The worlds biggest battery for energy storage has been installed in Australia, and commissioned by Elon Musk. We would expect nothing less from this man, as he blazes the way forward for the future, as the energy market will need storage during peak production times to meet peak demand times, as the two rarely match up.
Elon Musk, founder of Tesla Motors, bet his reputation on building the battery in 100 days.
Its quite a story, how a tech giant made a promise, and a globally obscure state politician took him up on it, and did he deliver!
We wish all energy companies were like TESLA, and all politicians were like Weatherill
Its all well and good promoting solar energy, but the cost is still a factor, and the grants given out are often swallowed by the premium firms put up to match.
So its good to see a number of firms are doing a install now and pay by installments package.
It takes one element of the new build off the immediate must pay list, but how it will affect credit rating is unknown, or will the fact the homeowners are maxed out with the mortgage affect how they can access the credit for the solar panels.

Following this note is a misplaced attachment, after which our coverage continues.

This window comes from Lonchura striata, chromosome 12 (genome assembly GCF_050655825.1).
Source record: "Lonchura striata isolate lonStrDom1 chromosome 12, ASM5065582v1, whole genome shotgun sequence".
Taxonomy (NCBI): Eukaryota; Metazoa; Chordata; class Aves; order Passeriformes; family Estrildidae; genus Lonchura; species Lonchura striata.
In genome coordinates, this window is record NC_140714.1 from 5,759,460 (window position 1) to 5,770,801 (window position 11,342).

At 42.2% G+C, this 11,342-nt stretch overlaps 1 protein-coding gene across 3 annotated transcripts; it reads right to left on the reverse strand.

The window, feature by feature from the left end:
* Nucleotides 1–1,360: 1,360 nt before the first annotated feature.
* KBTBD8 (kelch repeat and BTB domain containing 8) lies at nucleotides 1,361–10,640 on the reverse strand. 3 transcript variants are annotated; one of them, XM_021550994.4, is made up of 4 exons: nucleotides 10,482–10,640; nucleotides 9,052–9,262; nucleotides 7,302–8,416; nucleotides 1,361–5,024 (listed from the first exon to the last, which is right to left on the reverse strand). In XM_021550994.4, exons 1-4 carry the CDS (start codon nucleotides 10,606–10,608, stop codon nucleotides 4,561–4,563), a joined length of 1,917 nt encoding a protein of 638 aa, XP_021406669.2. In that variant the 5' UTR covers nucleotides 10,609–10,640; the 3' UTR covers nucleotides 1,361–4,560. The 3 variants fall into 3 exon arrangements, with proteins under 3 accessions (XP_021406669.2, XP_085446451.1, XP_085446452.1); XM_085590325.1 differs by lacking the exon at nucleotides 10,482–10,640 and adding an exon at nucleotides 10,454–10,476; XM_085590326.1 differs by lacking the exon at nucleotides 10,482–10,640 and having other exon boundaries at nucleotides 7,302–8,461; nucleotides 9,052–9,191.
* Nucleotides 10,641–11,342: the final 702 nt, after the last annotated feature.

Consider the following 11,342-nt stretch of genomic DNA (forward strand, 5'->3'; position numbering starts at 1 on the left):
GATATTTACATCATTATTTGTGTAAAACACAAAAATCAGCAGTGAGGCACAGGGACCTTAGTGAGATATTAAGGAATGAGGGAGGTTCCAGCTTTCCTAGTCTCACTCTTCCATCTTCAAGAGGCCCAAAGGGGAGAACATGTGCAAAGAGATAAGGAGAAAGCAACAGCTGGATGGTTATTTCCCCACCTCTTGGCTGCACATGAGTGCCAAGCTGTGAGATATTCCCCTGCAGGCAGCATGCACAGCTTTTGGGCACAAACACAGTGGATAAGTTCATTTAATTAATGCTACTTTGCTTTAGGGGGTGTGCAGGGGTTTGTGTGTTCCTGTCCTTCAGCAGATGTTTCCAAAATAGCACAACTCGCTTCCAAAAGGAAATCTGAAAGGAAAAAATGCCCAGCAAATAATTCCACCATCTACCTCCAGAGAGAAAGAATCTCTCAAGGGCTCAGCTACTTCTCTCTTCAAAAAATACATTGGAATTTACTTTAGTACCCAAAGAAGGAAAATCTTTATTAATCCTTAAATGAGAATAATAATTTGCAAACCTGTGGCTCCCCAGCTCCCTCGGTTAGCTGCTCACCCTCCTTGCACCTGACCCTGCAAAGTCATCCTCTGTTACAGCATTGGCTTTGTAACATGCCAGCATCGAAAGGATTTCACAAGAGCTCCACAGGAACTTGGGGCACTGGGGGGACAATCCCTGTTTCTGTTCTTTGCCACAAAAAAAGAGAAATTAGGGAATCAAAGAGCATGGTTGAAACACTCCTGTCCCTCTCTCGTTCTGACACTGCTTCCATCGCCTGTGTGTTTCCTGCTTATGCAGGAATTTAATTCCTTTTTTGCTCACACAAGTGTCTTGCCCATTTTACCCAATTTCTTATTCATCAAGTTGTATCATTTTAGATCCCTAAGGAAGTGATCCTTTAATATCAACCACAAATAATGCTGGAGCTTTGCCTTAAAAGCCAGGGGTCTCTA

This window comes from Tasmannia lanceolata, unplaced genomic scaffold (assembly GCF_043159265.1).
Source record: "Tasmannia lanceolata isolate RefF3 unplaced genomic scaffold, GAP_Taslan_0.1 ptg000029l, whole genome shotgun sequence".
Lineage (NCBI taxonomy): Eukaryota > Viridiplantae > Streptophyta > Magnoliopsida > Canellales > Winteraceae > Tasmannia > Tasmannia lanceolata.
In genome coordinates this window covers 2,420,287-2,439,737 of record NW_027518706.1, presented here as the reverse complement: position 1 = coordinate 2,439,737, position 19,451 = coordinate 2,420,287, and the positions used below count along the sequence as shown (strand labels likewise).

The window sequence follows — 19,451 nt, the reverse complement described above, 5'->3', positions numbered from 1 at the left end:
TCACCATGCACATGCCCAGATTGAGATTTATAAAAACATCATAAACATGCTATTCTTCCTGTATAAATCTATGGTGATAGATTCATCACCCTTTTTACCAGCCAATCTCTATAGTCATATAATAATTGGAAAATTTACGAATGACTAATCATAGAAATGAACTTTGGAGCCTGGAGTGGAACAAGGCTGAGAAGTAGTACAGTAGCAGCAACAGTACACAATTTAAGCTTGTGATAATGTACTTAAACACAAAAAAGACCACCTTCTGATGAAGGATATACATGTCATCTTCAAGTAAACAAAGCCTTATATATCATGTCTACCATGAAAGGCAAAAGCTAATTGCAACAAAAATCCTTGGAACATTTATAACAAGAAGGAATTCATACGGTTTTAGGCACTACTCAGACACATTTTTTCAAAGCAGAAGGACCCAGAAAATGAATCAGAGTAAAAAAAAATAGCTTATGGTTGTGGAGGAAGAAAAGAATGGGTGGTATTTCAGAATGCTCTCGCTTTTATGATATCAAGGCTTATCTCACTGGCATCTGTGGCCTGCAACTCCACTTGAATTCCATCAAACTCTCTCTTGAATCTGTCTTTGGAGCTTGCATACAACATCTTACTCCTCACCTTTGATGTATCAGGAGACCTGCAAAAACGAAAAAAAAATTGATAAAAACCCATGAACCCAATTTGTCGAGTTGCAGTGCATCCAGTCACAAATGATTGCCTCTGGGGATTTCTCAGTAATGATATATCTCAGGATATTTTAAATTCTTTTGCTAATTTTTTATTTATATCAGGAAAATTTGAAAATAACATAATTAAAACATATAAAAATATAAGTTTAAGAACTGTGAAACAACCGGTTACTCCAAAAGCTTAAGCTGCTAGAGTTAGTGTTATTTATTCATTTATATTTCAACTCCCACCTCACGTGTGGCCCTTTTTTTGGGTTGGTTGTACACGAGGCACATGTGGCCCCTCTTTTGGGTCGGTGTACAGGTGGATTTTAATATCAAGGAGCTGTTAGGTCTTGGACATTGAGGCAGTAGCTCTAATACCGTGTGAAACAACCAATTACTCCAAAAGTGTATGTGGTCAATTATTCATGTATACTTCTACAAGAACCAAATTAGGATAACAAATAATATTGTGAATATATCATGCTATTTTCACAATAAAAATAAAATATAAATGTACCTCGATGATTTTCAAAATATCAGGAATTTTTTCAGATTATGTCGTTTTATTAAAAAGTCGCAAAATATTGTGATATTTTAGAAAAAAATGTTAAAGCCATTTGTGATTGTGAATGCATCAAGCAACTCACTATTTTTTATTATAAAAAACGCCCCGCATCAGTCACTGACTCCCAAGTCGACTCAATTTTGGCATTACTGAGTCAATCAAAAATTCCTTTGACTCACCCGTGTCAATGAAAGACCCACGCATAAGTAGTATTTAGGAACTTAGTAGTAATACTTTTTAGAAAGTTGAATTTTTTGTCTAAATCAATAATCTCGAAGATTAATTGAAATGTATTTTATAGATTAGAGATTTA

We were very sad and surprised to see our favourite battery firm Aquion go under early in 2017, and delighted to see them acquired and back on the market, but sad to see and surprised in a bad way that they are not standing by their old stock and customers.
Aquion are a great firm – their salt water battery shows mighty promise, is as eco freindly as batteries get, and dont break the bank into the bargain.
Research and development strains and breaks a lot of firlms, and Aquion went under, making folk wonder about their guarantees. But what can you do, it was a temporary filing pending new ownership, which duly arrived.
The Tech Phoenix arose, same product and name, new backers and managament. Production moving to China to spite Donald Trumps ranting of bringing American jobs home, non of this an issue for the consumer.
But not standing by their old products is.
The battery, from what we hear, is a very stable one, but does have a quick fall off in power delivery relative to the charge. The charge however can dip below 10% – though we do not reccomend doing that to any battery this is designed to take it – and planning a system around these batteries should be done with a heavy draw on them, so you are delivering enough power even though you may be in a state of discharge.
We hope they have a rethink of their policy, as it will make folk not trust them in future, which could kill what is a fantastic product.